Life & Culture

Theatre review: Under Milk Wood

With a cast of 14, this feels like a return to pre-pandemic theatre


Under Milk Wood by Thomas, , Writer - Dylan Thomas, Director - Lyndsey Turner, Set and Costume Designer - Merle Hensel, Lighting Designer - Tim Lutkin, Movement Director - Imogen Knight, The National Theatre, Olivier Stage, 2021, Credit: Johan Persson

There have been glimmers of theatre’s return, one of the brightest being Yasmin Joseph’s new play J’Ouvert at the Harold Pinter Theatre. The second show in producer Sonia Friedman’s Re:Emerge West End season showcasing new talent is a four-hander mash-up of friendship, race, black British history and soca music, all set during the Notting Hill Carnival of 2017.

But the National’s revival of Under Milk Wood with a cast of of 14 led by Michael Sheen and featuring such stage stars as Sian Phillips and Karl Johnson is as close as we’ve got to theatre that makes few if any compromises to Covid, except the socially distanced audience.

Written for radio, Dylan Thomas’s script was the poet’s final work before he died in 1953 in New York a few days after his 39th birthday. It took him nearly ten years to write during which time he had searched for plot and form eventually setting the piece in the fictional Welsh coastal village of Llaregubb, where at night “you can hear the dew falling”. While he was still working on it, the play received an early reading at the Young Men’s Hebrew Association in New York in the spring before Thomas’s death with the author part of the performance.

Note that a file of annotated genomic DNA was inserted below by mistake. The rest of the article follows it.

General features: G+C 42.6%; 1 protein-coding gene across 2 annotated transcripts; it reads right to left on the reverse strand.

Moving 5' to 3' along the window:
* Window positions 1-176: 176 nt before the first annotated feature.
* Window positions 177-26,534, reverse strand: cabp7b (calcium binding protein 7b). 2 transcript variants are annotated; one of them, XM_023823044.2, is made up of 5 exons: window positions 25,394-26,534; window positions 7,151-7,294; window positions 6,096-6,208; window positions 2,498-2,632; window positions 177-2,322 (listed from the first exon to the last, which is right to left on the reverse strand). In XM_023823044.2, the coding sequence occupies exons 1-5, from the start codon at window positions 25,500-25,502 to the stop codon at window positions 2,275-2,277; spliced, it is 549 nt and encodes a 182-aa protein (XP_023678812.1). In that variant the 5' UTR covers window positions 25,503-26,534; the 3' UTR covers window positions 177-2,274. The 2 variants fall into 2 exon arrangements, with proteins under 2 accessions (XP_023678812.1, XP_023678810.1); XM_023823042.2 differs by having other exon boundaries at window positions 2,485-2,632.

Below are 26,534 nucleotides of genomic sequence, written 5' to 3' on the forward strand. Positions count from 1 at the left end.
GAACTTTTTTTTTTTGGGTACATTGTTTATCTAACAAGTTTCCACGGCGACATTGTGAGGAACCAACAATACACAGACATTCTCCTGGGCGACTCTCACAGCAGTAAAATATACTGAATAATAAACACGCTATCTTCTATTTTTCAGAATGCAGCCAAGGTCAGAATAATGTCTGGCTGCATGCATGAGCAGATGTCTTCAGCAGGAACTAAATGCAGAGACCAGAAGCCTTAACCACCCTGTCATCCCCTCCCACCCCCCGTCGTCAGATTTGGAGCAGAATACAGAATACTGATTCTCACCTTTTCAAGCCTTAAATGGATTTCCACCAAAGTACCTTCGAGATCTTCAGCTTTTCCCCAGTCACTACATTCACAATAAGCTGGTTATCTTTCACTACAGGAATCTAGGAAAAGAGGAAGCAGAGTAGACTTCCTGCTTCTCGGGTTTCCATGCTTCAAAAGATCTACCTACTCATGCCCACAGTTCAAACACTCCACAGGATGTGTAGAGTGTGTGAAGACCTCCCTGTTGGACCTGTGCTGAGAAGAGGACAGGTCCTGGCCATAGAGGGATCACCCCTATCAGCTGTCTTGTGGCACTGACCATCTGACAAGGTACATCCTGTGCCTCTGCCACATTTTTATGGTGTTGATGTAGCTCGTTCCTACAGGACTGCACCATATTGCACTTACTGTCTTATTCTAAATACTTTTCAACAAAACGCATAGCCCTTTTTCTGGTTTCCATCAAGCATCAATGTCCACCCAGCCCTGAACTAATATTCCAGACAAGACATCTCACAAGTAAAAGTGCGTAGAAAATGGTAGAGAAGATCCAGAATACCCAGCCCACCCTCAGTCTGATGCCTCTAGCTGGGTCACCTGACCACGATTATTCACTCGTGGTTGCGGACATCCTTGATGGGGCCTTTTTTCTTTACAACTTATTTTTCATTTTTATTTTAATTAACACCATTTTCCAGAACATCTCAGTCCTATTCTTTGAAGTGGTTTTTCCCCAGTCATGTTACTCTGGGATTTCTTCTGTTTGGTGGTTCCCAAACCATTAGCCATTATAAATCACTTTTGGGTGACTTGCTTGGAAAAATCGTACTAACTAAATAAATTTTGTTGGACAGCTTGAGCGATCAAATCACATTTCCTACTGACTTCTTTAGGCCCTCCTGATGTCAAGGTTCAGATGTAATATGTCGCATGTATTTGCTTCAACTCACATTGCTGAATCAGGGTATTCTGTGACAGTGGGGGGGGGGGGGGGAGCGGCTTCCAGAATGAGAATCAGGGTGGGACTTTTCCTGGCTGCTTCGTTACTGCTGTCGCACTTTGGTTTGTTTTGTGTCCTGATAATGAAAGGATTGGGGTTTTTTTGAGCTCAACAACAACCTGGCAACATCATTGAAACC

Spring is when the play is set. From midnight to midnight it conjures the residents, ghosts, seagulls and fishing boats in language as vivid as a Van Gogh painting. But for this revival Lyndsey Turner’s new production has some extra material written by Sian Owen presumably to make this “play for voices” seem like it was written for the stage. It does.

The Olivier’s auditorium has been turned into an in-the-round configuration to aid social distancing. Many will prefer this to the original cavernous design, and perhaps the National Theatre will too.

In the red carpeted middle, Karl Johnson is Richard Jenkins, a care home resident who apparently suffers from Alzheimer’s. Michael Sheen, as Jenkins’s dishevelled writer son Owain, arrives breathless and agitated as if with terrible news.

But Richard does not recognise his son. He responds best to old photographs explain the staff and so Owain resentfully flips through a photo album, jogging memories and resentments, and causing synapses and cells in Richard’s brain to spark up like old car engine until the staff and the residents morph into the people of Richard and Owain’s past. From Organ Morgan who plays his instrument to the distraction of his wife Mrs Morgan, to postman Willy Nilly, the population of the place, their relationships and betrayals solidify out of the mist of memory.

As the fevered and strung-out Owain, Sheen is magnificent, moulding the past with Thomas’s words as though they were handfuls of earth scooped from Welsh hills. Though we never really do find out the reason for his urgent visit.


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